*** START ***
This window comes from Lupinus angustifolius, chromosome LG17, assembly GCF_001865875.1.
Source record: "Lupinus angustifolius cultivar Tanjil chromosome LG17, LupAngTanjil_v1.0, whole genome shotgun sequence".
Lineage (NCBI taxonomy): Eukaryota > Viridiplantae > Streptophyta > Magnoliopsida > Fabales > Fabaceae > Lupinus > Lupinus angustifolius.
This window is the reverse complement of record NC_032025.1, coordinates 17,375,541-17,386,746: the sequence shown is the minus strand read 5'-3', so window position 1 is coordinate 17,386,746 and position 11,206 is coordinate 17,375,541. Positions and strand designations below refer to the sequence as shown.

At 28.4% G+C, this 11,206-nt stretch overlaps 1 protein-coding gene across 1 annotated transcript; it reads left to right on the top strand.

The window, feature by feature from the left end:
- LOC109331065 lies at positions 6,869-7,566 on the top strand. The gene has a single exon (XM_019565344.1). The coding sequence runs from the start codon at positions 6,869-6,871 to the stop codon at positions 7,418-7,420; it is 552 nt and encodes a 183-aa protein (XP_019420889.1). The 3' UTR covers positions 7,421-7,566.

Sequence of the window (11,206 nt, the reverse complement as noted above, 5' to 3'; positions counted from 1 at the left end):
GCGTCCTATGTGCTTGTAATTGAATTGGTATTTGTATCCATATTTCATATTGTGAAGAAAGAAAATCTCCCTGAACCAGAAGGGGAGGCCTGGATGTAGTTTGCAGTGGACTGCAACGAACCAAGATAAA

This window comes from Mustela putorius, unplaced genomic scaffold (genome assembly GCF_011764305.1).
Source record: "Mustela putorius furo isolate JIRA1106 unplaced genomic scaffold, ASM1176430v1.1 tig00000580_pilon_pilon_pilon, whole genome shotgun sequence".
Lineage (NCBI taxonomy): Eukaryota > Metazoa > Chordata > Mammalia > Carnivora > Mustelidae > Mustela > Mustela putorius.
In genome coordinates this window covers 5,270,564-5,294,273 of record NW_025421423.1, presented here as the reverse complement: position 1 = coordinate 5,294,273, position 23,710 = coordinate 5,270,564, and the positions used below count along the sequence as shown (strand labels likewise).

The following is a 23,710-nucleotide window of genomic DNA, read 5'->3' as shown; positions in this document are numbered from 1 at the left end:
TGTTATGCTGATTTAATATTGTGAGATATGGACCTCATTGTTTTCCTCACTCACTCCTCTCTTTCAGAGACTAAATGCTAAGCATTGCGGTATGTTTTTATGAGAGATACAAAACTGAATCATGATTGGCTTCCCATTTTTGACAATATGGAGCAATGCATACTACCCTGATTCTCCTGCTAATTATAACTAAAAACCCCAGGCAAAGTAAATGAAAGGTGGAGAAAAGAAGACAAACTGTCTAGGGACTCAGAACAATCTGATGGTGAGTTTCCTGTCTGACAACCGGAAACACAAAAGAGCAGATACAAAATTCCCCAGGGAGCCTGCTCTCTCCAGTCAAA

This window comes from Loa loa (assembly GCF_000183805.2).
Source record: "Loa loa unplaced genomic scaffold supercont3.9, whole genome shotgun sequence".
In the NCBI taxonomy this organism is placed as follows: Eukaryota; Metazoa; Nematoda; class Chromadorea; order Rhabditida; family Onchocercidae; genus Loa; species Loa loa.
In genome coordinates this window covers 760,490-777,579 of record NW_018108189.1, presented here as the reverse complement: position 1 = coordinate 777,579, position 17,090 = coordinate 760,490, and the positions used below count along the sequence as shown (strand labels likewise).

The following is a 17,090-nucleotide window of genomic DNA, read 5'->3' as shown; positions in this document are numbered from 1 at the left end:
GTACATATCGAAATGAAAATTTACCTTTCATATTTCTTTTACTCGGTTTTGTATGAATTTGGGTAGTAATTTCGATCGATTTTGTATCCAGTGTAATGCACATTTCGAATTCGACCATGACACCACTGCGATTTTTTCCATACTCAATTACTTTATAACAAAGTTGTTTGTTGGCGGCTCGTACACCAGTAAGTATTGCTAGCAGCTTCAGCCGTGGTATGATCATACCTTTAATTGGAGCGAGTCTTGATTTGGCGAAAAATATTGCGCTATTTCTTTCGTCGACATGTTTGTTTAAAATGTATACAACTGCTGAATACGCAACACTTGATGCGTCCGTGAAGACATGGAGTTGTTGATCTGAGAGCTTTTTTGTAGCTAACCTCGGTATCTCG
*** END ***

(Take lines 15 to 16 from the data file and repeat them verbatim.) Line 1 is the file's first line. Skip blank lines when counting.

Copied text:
TGTTATGCTGATTTAATATTGTGAGATATGGACCTCATTGTTTTCCTCACTCACTCCTCTCTTTCAGAGACTAAATGCTAAGCATTGCGGTATGTTTTTATGAGAGATACAAAACTGAATCATGATTGGCTTCCCATTTTTGACAATATGGAGCAATGCATACTACCCTGATTCTCCTGCTAATTATAACTAAAAACCCCAGGCAAAGTAAATGAAAGGTGGAGAAAAGAAGACAAACTGTCTAGGGACTCAGAACAATCTGATGGTGAGTTTCCTGTCTGACAACCGGAAACACAAAAGAGCAGATACAAAATTCCCCAGGGAGCCTGCTCTCTCCAGTCAAA

This window comes from Loa loa (assembly GCF_000183805.2).